Eat this and never suffer from heart disease—the numbers in our small study are conclusive. Drink that and prevent cancer—we know what your doctor won’t tell you. Take this supplement and feel younger—it’s a Hollywood secret. Use this scientifically proven face cream and your wrinkles will vanish in days. Believe and manifest the reality you want to live. Control your body on a cellular level and live like a king…
The lure of pseudo science is seductive. Newsfeeds on Twitter, Facebook, and other social media are filled with new “discoveries” and “ancient remedies” that sound like magic, because they are magic—in the sense that your money magically disappears. Add the anti-aging creams in women’s magazines with long lists of ingredients that fall into the either the “exotic all-natural” or the “clinical/medical” categories to the paper thin TV reports on new breakthroughs and the pseudo science mix in the media, and you have a lot of unsubstantiated claims and outright lies.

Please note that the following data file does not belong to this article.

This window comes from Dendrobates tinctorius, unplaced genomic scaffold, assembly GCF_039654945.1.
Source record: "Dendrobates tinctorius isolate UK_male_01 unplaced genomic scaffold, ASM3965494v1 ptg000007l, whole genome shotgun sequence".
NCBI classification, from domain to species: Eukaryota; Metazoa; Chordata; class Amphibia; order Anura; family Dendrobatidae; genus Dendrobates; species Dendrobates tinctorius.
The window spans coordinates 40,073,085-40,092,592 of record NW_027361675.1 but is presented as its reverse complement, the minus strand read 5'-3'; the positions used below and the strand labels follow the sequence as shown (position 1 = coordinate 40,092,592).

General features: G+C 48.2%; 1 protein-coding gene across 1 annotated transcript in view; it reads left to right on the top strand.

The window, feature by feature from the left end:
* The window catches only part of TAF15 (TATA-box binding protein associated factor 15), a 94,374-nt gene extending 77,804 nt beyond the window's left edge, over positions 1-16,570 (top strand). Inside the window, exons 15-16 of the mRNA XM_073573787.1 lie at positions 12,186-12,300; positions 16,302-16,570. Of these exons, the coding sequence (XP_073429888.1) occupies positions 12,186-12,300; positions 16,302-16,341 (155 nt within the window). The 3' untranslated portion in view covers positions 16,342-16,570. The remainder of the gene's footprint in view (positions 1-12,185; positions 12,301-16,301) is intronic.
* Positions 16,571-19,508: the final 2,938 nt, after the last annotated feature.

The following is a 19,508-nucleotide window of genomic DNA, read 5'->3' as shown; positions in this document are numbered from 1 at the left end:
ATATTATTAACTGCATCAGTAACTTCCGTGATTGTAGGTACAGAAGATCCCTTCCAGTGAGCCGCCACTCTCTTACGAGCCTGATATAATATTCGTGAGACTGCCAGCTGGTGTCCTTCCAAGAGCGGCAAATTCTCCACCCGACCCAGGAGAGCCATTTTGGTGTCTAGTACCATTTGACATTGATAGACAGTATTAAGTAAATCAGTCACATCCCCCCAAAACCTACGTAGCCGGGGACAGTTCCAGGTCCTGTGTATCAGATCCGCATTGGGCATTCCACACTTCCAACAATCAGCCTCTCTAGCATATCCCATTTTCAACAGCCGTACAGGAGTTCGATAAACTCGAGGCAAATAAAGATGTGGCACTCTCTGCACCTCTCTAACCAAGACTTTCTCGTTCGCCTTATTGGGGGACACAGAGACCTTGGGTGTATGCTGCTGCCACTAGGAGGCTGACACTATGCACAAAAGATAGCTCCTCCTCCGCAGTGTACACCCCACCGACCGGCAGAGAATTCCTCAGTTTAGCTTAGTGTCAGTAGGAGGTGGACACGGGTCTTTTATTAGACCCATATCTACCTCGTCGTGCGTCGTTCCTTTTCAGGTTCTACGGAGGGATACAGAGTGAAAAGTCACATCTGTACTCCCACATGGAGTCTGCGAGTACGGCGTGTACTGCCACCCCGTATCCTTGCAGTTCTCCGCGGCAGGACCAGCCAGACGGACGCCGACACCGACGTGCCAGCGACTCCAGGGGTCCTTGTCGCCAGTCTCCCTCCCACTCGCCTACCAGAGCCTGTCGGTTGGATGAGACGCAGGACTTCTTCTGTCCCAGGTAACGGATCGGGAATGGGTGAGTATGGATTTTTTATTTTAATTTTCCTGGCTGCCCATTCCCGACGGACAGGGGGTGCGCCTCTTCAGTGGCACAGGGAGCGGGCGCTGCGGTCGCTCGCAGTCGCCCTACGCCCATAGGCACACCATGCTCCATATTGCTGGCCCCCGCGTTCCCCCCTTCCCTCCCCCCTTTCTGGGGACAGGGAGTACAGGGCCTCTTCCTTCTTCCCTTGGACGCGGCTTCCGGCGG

Why am I blogging about this? It’s fascinating! It reveals our obsessions with youth, beauty, and health. It demonstrates how tailoring a pitch with just the right amount of “science” will sell the otherwise impossible lie.
I came home last night and felt drawn to a homemade poster revealing the great secret about SIN—that it is connected to an amino acid in tears. The poster looked like a cut & paste homework project with images sourced from the back pages of women’s health magazines with handwritten black marker explanations about this scientific revelation. It was leaning against a wall in the Union Square station, across from the young man with a typewriter offering poetry written on the spot and a couple of lonely Jehovah’s Witnesses.
I couldn’t help myself. My brain started spinning stories about the way a few “science-y” words or references to ancient wisdom transform a boring report on a study too limited to be significant or a thesis too silly to be taken seriously into something that gets normal people to jump and possibly pull out their credit cards.
The seductive nature of pseudo science is great fiction fodder. It’s MAGIC!